Social media is fun. I’m a heavy user. But, as an HR person, I have to remember that what I say on Facebook or Twitter can affect me professionally.
While I will tell HR people to ignore employees’ social media posts, I will tell them to monitor their own posts. (Trust me, if one of your employees says something horrible anywhere, their coworkers will rat them out and let you know. You don’t need to monitor.) But, HR? Everyone monitors you all the time. If they can’t trust you on the internet, they won’t trust you with their development plans.
This becomes a huge issue during election years with HR people confidently tweeting out how stupid/immoral/evil people who support the other candidate are. They are confident that they are right, and everyone who matters agrees with them. They don’t stop to think that they’ve just told approximately 50 percent of their employees that the employees are stupid/immoral/evil. Would you report sexual harassment to someone who just announced on the internet that she thinks you’re evil?
It’s a huge impediment to your success. I know that you think you can separate your politics from your investigations, but your employees will have a hard time trusting you if they think you hate them.
Thankfully, it is not a presidential election year, and we can all take a deep breath and hope the sweet meteor of death finishes us off before 2024. But, in the meantime, there are plenty of other terrible things you can tweet. Like this tweet from a recruiter.
Let’s impact how this could be damaging to his career.
- He’s a recruiter, which means his whole livelihood depends on building relationships with candidates and hiring managers.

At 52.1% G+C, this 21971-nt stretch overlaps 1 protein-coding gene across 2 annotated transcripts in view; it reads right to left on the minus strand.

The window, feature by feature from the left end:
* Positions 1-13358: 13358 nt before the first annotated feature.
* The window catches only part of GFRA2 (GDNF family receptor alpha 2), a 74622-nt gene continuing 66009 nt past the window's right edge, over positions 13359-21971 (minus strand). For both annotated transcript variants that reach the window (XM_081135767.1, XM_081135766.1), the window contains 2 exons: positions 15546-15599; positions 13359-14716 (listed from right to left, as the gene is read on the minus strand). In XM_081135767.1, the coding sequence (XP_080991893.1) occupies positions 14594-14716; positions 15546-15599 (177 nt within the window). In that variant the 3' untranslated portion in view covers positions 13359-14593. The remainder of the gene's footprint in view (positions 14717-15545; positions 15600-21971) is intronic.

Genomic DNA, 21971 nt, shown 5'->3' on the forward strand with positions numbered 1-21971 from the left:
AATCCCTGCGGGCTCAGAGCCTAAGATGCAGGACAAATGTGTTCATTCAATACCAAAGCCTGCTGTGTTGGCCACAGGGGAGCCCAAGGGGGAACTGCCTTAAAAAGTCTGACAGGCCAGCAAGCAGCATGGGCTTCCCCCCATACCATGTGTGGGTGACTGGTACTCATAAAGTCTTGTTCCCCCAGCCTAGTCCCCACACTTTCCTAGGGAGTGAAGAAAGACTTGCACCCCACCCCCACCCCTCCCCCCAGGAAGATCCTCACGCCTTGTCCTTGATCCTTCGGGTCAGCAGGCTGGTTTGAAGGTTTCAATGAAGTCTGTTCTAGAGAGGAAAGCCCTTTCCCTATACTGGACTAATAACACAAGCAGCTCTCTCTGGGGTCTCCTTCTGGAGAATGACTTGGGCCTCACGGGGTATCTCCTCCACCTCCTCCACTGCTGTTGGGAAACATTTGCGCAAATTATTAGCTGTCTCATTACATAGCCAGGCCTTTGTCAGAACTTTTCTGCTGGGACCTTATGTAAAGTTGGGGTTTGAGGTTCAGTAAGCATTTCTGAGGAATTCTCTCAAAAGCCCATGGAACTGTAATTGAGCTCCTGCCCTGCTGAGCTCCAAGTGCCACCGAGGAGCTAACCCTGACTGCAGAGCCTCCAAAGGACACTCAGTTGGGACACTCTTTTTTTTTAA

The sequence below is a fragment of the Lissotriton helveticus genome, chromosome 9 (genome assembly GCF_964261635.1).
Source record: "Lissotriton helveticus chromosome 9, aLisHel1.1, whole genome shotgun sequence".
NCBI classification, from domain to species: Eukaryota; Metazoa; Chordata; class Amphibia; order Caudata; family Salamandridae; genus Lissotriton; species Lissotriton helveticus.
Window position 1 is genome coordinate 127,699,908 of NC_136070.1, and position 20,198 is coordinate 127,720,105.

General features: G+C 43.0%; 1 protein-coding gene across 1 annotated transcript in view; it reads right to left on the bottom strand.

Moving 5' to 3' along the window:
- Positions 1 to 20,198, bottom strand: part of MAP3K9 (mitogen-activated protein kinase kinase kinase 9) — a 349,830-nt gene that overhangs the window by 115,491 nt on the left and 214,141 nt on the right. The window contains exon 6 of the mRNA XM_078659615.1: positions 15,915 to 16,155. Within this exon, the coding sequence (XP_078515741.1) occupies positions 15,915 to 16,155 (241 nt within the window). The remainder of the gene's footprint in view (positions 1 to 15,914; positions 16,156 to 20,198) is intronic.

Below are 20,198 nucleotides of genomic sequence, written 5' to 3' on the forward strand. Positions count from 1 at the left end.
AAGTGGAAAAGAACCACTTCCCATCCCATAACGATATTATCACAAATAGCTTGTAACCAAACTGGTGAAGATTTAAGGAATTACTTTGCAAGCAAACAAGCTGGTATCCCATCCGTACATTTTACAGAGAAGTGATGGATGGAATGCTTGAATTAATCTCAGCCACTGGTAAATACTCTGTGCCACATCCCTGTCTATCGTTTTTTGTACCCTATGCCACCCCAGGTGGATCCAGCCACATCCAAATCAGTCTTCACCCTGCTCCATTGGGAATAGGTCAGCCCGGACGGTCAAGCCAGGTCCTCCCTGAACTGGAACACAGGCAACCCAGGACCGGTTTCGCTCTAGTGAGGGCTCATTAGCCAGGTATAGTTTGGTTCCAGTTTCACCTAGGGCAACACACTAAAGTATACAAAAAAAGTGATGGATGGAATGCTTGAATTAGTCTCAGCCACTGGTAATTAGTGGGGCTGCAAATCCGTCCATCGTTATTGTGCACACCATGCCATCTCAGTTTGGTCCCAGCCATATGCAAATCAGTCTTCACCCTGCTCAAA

- He’s a recruiter in Switzerland, in a city that is 32 percent foreign.
- Most of these 32 percent foreign people do not speak the local dialect. Many don’t speak German at all or just at a basic level.
- He just called 32 percent of his potential candidates and clients dumb, lazy, or both.
- He demonstrated that he has no empathy for others.
Learning a dialect of your native language is infinitely easier than learning a dialect of your second language. I speak pretty good standard German (although offspring #2 informs me that I sound mad when I speak it), but I don’t speak the local dialect. I do understand the local dialect pretty well, but I don’t speak it. Learning a second language is hard, especially if you do it as an adult and you don’t use it that often. Many big companies operate in English, so you aren’t speaking German at work, and if you do, it’s high German for formal things. Why? Because Swiss German doesn’t have a standard written form. Nor is there one Swiss German dialect. There are hundreds, if not thousands. Some people will refer to a standard german as “Schrift Deutsch,” meaning “written German.” If you want to read the newspaper, review a contract, or help your kid with his homework, you do that in standard German.
Now, I get that he wanted to brag that he went the extra mile to integrate and took it upon himself to learn the dialect. But, what he did instead is look like a jerk.
I don’t know if he’s a jerk in real life. Maybe he’s super compassionate. Maybe he helps refugees learn high German on the weekends. Maybe he doesn’t truly believe people who don’t learn the local dialect are lazy or dumb; he just thought it would be funny. I don’t know.
But I know that if someone asks me to recommend a headhunter, I’m not recommending him. Can I trust someone like him to help find a candidate that may or may not be a native Swiss? No. I can’t. Does he treat his non-dialect speaking clients fairly? Probably. Would I trust that enough to recommend someone hire him? No.
HR, watch your social media. It only serves to benefit you.